It has been twenty-five years since I put on a naval uniform to go to work, and I seldom dwell on the twenty-five years I did just that, but yesterday, in the most unlikely of places, I found myself reflecting on my career, not from the perspective of accomplishments, but sharing some knowledge with fellow sailors.
I was in one of LA’s large casting studios, auditioning for a senior golfing duffer with about sixty of my fellow actors. I overheard one of them mention to another that he had been a submariner and, when I found myself waiting on a bench near him, I said, “Did I hear that you were in the navy?” He was, and as we talked about duty stations (I was in New London, CT near the time he was) a third actor, there for a Daily Soap audition asked me what I thought about the relief of Captain Owen Honors from command of the USS Enterprise.
My thoughts were that the punishment probably exceeded fitting the crime, since he was making an effort to improve morale, using a closed-circuit television presentation, while at sea, to a captive audience with a presentation never intended to leave the ship. An error in judgment certainly, but we all make mistakes. My questioner, it turns out, was himself called to task for an event in the 1970s that has come to be called The Tailhook Incident. This was an annual celebration in Las Vegas where primarily naval fighter pilots gather with fellow aviators to share stories of carrier landings and release testosterone. The particular year he was referring to was the last of the events, reported by a curious press and costing several flag officers their careers. His room was not one of the more egregious; he was only serving margaritas, but he was called to testify in Congress.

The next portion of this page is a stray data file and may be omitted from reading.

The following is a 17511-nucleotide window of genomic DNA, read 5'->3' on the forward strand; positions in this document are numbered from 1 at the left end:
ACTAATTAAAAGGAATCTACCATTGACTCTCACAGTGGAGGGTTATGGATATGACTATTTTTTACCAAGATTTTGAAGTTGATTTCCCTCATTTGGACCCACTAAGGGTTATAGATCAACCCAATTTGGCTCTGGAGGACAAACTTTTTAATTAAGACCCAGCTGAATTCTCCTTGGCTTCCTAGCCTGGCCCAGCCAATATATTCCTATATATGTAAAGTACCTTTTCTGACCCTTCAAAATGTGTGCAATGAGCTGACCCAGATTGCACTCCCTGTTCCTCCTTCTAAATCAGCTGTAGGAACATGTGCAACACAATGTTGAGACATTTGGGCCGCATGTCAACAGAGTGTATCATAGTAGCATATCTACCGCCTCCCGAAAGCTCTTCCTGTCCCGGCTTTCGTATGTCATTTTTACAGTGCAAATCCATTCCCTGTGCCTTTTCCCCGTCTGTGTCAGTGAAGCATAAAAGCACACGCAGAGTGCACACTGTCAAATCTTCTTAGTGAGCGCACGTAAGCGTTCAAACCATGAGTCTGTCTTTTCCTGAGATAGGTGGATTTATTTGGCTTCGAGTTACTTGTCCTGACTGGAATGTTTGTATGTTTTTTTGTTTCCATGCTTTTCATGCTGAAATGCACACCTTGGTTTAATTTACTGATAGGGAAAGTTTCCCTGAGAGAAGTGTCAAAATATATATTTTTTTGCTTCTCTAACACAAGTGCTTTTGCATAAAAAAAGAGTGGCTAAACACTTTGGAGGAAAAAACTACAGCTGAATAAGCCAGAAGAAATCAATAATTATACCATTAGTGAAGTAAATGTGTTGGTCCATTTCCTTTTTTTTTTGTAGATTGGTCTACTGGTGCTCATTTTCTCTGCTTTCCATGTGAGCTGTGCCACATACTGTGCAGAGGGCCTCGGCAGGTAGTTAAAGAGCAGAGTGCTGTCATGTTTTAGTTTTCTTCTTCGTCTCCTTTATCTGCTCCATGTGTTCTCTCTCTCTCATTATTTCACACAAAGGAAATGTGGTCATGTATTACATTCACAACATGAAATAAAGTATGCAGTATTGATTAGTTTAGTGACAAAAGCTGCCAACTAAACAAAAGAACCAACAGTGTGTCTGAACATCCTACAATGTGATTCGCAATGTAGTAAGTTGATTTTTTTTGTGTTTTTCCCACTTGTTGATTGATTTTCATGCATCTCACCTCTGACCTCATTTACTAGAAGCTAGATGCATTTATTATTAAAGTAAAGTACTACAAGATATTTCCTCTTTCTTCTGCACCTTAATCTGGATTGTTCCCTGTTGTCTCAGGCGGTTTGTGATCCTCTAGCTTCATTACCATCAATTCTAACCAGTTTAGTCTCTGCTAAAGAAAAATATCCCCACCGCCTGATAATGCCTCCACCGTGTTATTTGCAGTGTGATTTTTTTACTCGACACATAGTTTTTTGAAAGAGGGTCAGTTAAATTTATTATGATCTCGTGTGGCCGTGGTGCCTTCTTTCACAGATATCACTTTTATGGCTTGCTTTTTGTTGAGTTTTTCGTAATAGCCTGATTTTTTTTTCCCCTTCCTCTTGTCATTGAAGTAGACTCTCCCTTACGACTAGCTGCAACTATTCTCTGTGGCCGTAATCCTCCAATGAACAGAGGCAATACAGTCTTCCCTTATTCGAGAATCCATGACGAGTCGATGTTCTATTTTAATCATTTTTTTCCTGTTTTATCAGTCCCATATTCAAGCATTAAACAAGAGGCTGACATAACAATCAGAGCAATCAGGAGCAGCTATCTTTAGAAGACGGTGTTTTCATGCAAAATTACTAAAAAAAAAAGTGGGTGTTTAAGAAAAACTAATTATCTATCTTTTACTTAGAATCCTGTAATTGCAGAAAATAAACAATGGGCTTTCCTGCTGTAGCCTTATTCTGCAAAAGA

As we talked he shared how his GI Bill worked out well for him and how his pension supports his acting career. We branched on to discuss how the surprisingly few career officers now find benefits being changed halfway through a career. How small the pool of qualified candidates, how limited are the duties and opportunities of service, and how fortunate we were to serve when we did, in spite of the fact that the country was so opposed to the Viet Nam conflict.
There were at least twenty years difference in our ages and yet for a few minutes we were discussing a moment of common experience and it felt nice. It reminded me that one of the fringe benefits of staying with acting is meeting some interesting people and finding what we have in common with complete strangers and new friends.
Life is indeed good!